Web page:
Carolina Kluft (r) and Kelly Sotherton celebrate their Pentathlon 1-2 in Birmingham (Getty Images) © Copyright
General News Birmingham, UK

Cool Kluft, calm Kallur steal the show - Euro Indoors, Day 1, PM – WOMEN

After a dramatic downtothewire battle with Birmingham’s own Kelly Sotherton, Carolina Kluft yet again illustrated why she is considered the finest women’s all-around athlete in the world after her thrilling victory in the Pentathlon to cap the first day of the 29th European Indoor Athletics Championships.

Kluft: 'I couldn't have done it without Kelly'

“What a great competition to win,” said Kluft, who tallied 4944 points to solidify her No. 3 position on the event’s all-time list. “It was very hard right from the start and Kelly pushed all the time in every event. It definitely was very, very tough. I couldn’t have done it without Kelly.”

Kluft, second after the day’s first three events, wrestled the lead from Sotherton during the Long Jump, where she reached a season’s best 6.59 with her final effort. For her part Sotherton jumped 6.51, also on her final attempt, to enter the final event just 24 points behind Kluft’s 4023 point tally. With a season’s best 6.50 leap of her own, Karin Ruckstuhl moved into third, another 68 back.

To score the upset over her long-time rival, Sotherton needed to beat the Swede by approximately 1.6 seconds in the 800 metres, and despite churning to a personal best 2:12.54 victory, Kluft simply responded as she knows best: with a personal best 2:13.04 of her own to win by just 17 points to become the first two-time winner of the event at the European Indoor Championships.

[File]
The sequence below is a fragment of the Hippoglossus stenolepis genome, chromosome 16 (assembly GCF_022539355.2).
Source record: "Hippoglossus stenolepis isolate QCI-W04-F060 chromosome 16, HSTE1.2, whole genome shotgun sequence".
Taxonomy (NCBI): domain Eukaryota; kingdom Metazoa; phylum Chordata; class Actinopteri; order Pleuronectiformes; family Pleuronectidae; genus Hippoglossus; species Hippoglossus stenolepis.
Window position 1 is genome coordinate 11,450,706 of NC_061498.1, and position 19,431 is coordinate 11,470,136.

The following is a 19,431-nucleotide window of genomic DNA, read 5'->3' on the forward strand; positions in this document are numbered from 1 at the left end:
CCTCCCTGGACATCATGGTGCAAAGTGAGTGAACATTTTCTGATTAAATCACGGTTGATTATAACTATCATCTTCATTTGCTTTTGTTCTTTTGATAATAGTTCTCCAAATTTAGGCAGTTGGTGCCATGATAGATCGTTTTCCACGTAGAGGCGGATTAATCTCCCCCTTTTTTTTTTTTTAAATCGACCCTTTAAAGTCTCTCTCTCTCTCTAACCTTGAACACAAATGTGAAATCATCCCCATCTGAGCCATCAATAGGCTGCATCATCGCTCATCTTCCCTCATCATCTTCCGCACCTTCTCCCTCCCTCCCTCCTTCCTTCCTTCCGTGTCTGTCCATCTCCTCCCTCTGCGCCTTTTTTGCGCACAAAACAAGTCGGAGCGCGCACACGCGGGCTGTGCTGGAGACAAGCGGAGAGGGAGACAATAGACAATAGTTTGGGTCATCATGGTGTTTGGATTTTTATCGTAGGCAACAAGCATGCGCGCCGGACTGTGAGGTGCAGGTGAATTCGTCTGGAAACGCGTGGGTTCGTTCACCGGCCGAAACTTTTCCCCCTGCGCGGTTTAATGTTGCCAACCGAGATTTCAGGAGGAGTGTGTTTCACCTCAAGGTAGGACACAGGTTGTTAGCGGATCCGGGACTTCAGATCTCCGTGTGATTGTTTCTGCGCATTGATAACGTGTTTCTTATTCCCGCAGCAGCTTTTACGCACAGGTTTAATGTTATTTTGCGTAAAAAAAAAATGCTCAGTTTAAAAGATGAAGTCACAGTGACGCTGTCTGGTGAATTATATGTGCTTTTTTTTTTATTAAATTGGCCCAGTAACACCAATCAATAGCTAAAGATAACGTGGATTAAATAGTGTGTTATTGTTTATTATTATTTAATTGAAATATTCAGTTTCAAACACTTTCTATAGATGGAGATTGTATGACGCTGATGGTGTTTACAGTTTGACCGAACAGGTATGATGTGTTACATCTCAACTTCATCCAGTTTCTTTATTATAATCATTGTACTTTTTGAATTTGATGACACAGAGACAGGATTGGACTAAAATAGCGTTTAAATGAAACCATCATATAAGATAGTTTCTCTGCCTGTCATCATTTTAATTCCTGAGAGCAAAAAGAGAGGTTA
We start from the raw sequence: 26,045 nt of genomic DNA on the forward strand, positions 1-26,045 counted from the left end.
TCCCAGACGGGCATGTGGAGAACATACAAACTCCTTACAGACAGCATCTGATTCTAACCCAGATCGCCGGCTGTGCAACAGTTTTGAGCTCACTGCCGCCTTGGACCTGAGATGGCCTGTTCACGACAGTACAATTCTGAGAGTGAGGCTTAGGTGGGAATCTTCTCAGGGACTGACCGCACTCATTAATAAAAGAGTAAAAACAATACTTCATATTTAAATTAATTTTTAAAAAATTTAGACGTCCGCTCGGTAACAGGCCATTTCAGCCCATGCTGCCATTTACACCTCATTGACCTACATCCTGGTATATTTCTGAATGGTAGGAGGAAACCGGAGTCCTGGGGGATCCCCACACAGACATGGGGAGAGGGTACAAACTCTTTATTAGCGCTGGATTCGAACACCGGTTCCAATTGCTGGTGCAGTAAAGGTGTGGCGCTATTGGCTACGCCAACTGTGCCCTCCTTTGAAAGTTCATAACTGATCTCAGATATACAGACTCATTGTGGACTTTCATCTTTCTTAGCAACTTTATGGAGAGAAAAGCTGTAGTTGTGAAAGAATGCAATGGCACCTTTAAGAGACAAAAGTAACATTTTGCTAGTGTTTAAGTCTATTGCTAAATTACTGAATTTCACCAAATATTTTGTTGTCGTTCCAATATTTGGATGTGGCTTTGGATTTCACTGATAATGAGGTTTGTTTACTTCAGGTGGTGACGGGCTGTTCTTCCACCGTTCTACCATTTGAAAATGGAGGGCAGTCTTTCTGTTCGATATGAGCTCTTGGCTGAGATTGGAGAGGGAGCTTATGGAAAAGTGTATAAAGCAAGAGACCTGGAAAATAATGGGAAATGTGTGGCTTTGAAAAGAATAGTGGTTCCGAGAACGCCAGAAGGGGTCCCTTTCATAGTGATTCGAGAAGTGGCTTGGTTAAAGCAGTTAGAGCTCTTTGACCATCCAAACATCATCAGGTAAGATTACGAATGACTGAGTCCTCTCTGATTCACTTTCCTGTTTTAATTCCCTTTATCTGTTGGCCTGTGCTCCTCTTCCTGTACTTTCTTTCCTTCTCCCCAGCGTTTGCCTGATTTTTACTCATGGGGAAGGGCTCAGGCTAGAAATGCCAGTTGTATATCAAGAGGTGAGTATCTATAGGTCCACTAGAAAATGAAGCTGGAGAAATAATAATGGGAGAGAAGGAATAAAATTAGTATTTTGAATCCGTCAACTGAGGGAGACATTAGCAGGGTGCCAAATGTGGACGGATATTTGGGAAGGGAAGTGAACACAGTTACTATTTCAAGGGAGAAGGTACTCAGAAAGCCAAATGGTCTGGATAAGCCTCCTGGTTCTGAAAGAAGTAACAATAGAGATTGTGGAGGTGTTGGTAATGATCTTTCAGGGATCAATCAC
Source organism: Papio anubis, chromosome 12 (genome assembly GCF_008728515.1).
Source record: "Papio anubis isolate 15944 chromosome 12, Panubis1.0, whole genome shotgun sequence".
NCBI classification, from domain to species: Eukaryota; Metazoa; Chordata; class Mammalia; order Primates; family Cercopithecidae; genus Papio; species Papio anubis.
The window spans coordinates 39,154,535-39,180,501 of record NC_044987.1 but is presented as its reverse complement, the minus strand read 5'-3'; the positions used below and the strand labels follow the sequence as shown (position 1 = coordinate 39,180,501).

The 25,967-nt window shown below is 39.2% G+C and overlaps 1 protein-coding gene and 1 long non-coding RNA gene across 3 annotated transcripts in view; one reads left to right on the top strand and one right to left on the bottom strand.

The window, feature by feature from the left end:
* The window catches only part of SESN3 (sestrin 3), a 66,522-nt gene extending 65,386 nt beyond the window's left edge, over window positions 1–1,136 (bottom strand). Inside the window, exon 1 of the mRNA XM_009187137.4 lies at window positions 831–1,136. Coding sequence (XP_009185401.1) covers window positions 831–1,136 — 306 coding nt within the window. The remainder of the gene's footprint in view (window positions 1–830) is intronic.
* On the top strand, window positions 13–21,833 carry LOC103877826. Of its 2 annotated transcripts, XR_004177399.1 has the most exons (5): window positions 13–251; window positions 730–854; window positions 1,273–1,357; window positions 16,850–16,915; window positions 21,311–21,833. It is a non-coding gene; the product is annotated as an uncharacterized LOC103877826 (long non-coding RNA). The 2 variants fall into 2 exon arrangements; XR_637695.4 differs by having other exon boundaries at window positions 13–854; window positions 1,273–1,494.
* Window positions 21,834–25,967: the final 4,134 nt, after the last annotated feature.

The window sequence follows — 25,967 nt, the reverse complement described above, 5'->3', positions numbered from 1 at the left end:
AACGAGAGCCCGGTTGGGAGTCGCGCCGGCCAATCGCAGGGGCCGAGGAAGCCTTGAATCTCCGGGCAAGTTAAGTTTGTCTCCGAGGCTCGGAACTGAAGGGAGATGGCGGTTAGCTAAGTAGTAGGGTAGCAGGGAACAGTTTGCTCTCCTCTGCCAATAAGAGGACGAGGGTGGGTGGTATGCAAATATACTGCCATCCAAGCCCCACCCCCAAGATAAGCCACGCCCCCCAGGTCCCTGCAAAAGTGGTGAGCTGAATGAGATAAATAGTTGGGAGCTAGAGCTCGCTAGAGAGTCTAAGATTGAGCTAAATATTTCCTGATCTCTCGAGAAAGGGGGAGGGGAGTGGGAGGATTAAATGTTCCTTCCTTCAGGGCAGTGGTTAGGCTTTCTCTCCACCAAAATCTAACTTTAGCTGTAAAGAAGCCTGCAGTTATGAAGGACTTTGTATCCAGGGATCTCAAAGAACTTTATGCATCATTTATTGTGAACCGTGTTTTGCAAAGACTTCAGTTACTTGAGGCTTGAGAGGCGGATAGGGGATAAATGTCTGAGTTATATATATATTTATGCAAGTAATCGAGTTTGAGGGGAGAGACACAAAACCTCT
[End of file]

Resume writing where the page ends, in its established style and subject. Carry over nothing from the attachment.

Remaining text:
But Sotherton, who also finished second behind Kluft two years ago, made significant strides in narrowing the gap Kluft had become accustomed to. Her 4927 point tally elevated Sotherton to No. 4 all-time, and shattered her own Commonwealth record by nearly 200 points.

“It would have been great to have won,” Sotherton told the appreciative crowd, “But I have the Olympic and World champion and the best-ever woman athlete to compete against.”

After a strong late afternoon and evening, Ruckstuhl held on to third to claim the bronze with a 4801 tally, a Dutch national record which landed her on the verge of the event’s top-10. Lithuanian Austra Skujyte edged Ukraine’s Nataliya Dobrynska by just a single point, 4740 to 4739, to take fourth, national records for both. British newcomer Jessica Ennis, was sixth with a 4716 tally, adding more than 300 points to her career best.

Cool Kallur defends 60m Hurdles title

The first women’s title of the championships went to another Swede with a defence on the line. After a self-professed terrible start, Susanna Kallur regrouped to take her second 60 metre Hurdles title in 7.87.

“It’s really great and I can’t believe it after that bad start!” said the 26-year-old, who became the first back-to-back winner at these championships since Frenchwoman Patricia Girard’s successful defence in 1998, and the eighth woman to defend the 60m Hurdles title.

Almost last from the blocks, Kallur worked her way through the field and didn’t catch early leader Alexsandra Antonova until the pair, side-by-side, approached the final barrier. “It shows that I’m in good shape that I was able to come back and win.”

Antonova, a two-time defending Russian indoor champion who won six of seven mainly domestic competitions in her build up to Birmingham this winter, was second in 7.94, while German Kirsten Bolm edged another Russian, Irina Shevchenko, to take third for the third consecutive championships, 7.97 to 8.01. Further back, Briton Sarah McGreacey was fifth in 8.04.